- The old queen might be weak, start under-performing, and slowly die.
- She might fly away with a swarm to create a new colony naturally.
- The queen simply disappears suddenly, being killed or getting lost in some other way.
However, in all of these cases, things can actually go wrong, and when this happens the hive can become queenless.
Namely, while worker bees can actually sometimes lay eggs, they can only lay unfertilized eggs that would grow to become drones. This is a problem, as drones don’t actually do anything to keep the hive alive. This is why the fertilized eggs created by the queen are necessary for the colony to survive. Therefore, when the queen disappears for whatever reason, the workers have only a short window of time to grow a new queen. So what happens if they fail? In the wild, the colony would simply slowly die off and disappear. Luckily, the beekeeper can step in and change all of this by introducing a new queen. If the queen does not get rejected, that is.
What is re-queening? Well, it is just what it sounds like – re-queening refers to cases where the beekeeper introduces a new queen into the colony. Sometimes this involves also removing the old queen, but this need not always be the case. Namely, there are a lot of beekeepers that choose to re-queen every fall just to keep the colonies more productive. There is a simple reason for this – as the queen ages, she starts laying fewer eggs and her pheromone production decreases which results in a colony that is less productive overall. However, this is not necessarily the right choice. If things are left to run their natural course, the colony will usually produce a new queen on its own. Another common reason for re-queening is when a colony is being split in two, so the beekeeper decides to introduce a new queen instead of letting the colony raise their own.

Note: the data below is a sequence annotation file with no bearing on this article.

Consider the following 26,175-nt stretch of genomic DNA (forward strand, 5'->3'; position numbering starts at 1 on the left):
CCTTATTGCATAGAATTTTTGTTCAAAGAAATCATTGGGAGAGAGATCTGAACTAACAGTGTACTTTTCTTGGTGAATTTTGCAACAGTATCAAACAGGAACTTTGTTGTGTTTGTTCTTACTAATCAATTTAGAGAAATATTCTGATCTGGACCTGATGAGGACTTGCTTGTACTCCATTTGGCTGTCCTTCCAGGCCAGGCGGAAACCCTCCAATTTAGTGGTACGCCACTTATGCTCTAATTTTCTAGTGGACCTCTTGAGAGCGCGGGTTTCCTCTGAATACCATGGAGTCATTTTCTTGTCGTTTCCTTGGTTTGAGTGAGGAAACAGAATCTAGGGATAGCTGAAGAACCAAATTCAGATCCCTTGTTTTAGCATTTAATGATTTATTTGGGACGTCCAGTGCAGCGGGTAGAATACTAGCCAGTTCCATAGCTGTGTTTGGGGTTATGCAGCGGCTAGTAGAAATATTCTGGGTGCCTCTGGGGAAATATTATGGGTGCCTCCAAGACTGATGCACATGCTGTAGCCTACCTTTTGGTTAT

In both of these cases, and in many others, it is possible but not necessary to requeen and it’s a matter of best judgment of the beekeeper. However, when you are dealing with a queenless hive, introducing a new queen is often the only way to go. Especially in cases where there is no brood or eggs left behind by the old queen, it becomes absolutely essential to requeen. Otherwise, the worker bees will start laying unfertilized eggs which become drones, and this will cause the colony to slowly die off. Now, when introducing a new queen, there is always a risk of the queen being rejected. Why does this happen? Let’s see!
Why Do Colonies Sometimes Reject Their Queens?
The Queen Is Unfamiliar To The Workers
The first and by far the most common reason why honey bees reject a new queen is the fact that she is unfamiliar to them. This is because every queen leaves around her a specific pheromone that allows the worker bees to recognize her. In simple terms, a new queen just doesn’t smell right to the worker bees. For the same reason, worker bees will much more easily accept a queen that is coming from a colony that is genetically related to them. This is why the best-case scenario is introducing a queen that comes from a colony closely related to the queenless one, or at least from the same geographic area. Alternatively, a new queen can be purchased. In this case, there is a much higher risk of rejection, but there are ways to prevent this.
A Special Case: Diploid Males